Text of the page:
private: System::Void checkBox1_MouseEnter(System::Object *  sender,                                            System::EventArgs *  e) {    checkBox1->BackColor = Color::AliceBlue; } private: System::Void checkBox1_MouseLeave(System::Object *  sender,                                            System::EventArgs *  e) {    checkBox1->BackColor = BackColor; } 

These handlers respond to the mouse entering the area of the check box and to it leaving that area. The MouseEnter handler changes the background color of the check box to AliceBlue and the MouseLeave handler restores it to the same background color as the form as a whole.

When writing an event handler, refer to the controls on the form using the same names , such as checkBox1 or textBox1 , that you see in the Name property when working with the form in the designer. If you change the name of a control in the designer, the code in InitializeComponent() will be edited to use the new name immediately, but other functions, such as your handlers, will not be edited. To simplify your life, make sure you are happy with the names of all the controls on your form before you start to write handlers for their events.


It's generally a bad idea to accept the names the designer generates for your controls. This chapter uses these default names to make it easier to follow along. But if you have three text boxes on a form, it's a lot easier to use the right one when they're called firstName , lastName , and employeeID than when they're called textBox1 , textBox2 , and textBox3 . Just remember to make these changes as you add the controls, rather than later when you'll have to change a lot of code to reflect the new names.

A more complicated event handler can interact with more than just a single control. The handler in Listing 4.1 displays a message box showing the values of the text box, check box, and radio buttons (see Figure 4.10). It also changes the image displayed in the picture box control.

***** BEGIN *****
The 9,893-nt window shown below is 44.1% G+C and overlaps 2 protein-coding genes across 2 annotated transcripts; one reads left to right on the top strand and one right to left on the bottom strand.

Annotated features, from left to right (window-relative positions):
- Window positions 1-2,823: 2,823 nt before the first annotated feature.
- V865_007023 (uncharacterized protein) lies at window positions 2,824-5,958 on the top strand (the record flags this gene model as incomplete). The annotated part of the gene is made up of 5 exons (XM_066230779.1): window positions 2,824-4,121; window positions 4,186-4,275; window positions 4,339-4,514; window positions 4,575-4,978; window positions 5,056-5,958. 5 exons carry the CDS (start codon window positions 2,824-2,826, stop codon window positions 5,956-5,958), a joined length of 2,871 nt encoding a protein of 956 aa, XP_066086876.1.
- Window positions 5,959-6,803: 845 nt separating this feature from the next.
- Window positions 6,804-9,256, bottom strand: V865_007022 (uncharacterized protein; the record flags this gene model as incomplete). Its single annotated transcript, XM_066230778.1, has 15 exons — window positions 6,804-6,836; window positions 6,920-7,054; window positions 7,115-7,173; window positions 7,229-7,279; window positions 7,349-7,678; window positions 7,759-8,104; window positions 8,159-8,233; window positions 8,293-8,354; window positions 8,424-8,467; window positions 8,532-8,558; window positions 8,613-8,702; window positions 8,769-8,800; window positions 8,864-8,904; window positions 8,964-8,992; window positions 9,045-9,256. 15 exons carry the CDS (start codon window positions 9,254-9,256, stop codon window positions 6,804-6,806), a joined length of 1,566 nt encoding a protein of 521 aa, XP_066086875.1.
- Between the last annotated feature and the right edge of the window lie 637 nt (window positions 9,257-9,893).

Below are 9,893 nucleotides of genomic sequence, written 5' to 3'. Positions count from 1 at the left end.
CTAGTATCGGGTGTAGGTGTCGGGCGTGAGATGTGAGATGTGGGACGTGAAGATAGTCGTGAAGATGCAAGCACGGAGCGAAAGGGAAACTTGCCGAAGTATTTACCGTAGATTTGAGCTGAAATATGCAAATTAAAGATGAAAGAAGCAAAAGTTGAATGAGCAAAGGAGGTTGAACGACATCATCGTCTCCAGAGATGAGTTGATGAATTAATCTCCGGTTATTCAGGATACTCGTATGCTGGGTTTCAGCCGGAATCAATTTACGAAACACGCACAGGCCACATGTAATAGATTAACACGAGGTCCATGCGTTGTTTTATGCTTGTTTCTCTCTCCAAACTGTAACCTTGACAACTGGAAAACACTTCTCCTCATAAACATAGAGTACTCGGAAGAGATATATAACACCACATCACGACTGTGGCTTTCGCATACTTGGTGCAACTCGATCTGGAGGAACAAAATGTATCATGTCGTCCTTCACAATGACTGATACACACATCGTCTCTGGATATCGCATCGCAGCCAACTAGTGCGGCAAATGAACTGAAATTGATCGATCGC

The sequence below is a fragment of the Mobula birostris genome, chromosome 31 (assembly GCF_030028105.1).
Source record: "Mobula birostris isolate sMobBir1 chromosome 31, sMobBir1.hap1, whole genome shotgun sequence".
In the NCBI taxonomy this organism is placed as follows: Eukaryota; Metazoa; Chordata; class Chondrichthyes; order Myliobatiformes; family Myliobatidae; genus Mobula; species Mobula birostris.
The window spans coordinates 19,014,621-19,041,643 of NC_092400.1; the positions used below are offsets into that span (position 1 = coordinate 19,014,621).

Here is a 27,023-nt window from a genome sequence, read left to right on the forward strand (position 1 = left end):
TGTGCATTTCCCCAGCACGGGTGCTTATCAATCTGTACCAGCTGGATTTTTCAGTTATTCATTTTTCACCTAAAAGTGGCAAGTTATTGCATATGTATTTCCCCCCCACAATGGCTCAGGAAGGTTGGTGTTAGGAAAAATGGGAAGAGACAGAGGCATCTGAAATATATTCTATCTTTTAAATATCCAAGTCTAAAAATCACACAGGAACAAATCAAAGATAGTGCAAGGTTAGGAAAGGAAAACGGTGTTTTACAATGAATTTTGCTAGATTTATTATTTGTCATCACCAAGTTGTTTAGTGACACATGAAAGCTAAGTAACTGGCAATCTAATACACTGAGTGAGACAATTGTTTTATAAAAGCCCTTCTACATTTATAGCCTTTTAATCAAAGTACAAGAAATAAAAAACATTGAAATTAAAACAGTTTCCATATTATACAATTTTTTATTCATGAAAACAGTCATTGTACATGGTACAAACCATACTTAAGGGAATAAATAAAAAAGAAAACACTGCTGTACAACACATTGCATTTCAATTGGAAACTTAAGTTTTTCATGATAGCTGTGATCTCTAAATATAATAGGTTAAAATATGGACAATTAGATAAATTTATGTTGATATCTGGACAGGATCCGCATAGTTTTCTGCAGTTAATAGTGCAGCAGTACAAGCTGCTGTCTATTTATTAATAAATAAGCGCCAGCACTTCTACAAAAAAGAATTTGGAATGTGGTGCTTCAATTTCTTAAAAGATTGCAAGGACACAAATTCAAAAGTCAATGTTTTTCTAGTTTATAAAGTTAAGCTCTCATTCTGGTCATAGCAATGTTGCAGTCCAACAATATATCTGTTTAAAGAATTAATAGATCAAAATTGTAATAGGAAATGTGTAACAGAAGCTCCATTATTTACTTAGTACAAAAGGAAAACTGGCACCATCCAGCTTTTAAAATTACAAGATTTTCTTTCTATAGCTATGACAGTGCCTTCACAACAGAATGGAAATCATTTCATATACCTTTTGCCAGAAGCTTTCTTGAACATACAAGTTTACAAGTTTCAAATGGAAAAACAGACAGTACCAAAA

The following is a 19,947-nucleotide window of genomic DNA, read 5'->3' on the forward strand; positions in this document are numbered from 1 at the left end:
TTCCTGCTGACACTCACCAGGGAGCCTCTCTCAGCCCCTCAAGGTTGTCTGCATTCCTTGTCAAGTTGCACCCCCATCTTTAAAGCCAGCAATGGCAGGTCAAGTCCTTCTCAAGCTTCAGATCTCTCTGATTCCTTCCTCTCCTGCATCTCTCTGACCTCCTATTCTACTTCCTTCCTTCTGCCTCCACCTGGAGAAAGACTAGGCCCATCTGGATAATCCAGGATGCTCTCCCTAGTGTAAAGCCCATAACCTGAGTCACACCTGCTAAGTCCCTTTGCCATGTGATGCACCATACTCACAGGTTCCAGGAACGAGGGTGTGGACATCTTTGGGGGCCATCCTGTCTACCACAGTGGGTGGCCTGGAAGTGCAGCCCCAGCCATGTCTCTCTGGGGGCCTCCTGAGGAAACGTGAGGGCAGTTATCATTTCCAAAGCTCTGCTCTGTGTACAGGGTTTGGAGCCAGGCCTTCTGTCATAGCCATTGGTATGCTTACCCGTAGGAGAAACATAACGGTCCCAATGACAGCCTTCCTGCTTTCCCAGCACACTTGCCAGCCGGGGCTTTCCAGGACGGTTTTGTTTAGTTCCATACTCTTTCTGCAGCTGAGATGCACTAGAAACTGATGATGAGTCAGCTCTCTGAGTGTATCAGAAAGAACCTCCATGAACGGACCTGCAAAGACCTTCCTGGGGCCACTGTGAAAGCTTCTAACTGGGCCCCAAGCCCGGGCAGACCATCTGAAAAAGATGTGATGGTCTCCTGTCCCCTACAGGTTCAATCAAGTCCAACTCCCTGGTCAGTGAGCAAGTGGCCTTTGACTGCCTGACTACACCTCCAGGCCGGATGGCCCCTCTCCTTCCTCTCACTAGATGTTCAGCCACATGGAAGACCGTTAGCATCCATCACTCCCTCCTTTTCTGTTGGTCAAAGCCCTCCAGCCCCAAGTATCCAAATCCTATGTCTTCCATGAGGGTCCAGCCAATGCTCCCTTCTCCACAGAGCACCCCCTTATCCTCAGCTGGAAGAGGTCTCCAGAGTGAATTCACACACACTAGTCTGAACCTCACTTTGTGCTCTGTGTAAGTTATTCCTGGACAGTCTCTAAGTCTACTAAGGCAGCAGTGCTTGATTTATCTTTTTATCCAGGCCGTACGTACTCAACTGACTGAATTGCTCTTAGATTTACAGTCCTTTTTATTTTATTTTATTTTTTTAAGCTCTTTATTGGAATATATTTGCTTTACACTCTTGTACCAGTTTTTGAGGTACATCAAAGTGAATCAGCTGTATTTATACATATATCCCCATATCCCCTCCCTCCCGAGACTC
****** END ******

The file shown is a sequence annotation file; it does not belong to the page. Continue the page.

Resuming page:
Listing 4.1 Form1.h button1_Click()
 private: System::Void button1_Click(System::Object *  sender, System::EventArgs *  e) {     System::Text::StringBuilder* message = new System::Text::StringBuilder;     message->Append("Hello, ");     message->Append(textBox1->Text);     message->Append("!");     message->Append(Environment::NewLine);     message->Append("Optional box is ");     if (!checkBox1->Checked)         message->Append("not ");     message->Append("selected.");     message->Append(Environment::NewLine);     message->Append("Color chosen: ");     if (radioButton1->Checked)         message->Append("red");     else if (radioButton2->Checked)         message->Append("yellow");     else if (radioButton3->Checked)         message->Append("green");     else         message->Append("none");     message->Append(Environment::NewLine);     message->Append("Date selected: ");     message->Append(dateTimePicker1->Value.ToString());     message->Append(Environment::NewLine);     MessageBox::Show(message->ToString());     pictureBox1->Image = Image::FromFile(S"Winter.jpg"); } 
Figure 4.10. This chapter's sample application displays a message box demonstrating the values of its controls.


Some points to note about Listing 4.1:

  • The text message to be displayed in the message box is not built by adding strings directly, but instead with an instance of the StringBuilder class. The ToString() method of StringBuilder is used to extract the string that was built and pass it to MessageBox::Show at the end of the routine.

  • The Environment::NewLine constant is used to embed new line characters into the message. This is more readable and portable than C-style constants such as \r\n .

  • The Text property of the text box holds the characters the user typed before pressing the button.

  • The Checked property of the check box returns true if the box is checked and false if it is not.

  • There is no property of the group box to tell which radio button has been selected. Instead, use the Checked property of each radio button. By default, none is selected, so be sure your logic considers that possibility.

  • The Value property of the DateTime picker returns the date that the user chose as a DateTime structure. You must use the ToString method to convert it to a string that can be passed to the Append method of the StringBuilder .

  • The Image property of the picture box accepts an Image pointer. An easy way to get one is to use the static FromFile() method and pass in a filename. For this sample project, a number of image files are in the project folder for you to use.

Microsoft Visual C++. NET 2003 Kick Start
Microsoft Visual C++ .NET 2003 Kick Start
ISBN: 0672326000
EAN: 2147483647
Year: 2002
Pages: 141
Authors: Kate Gregory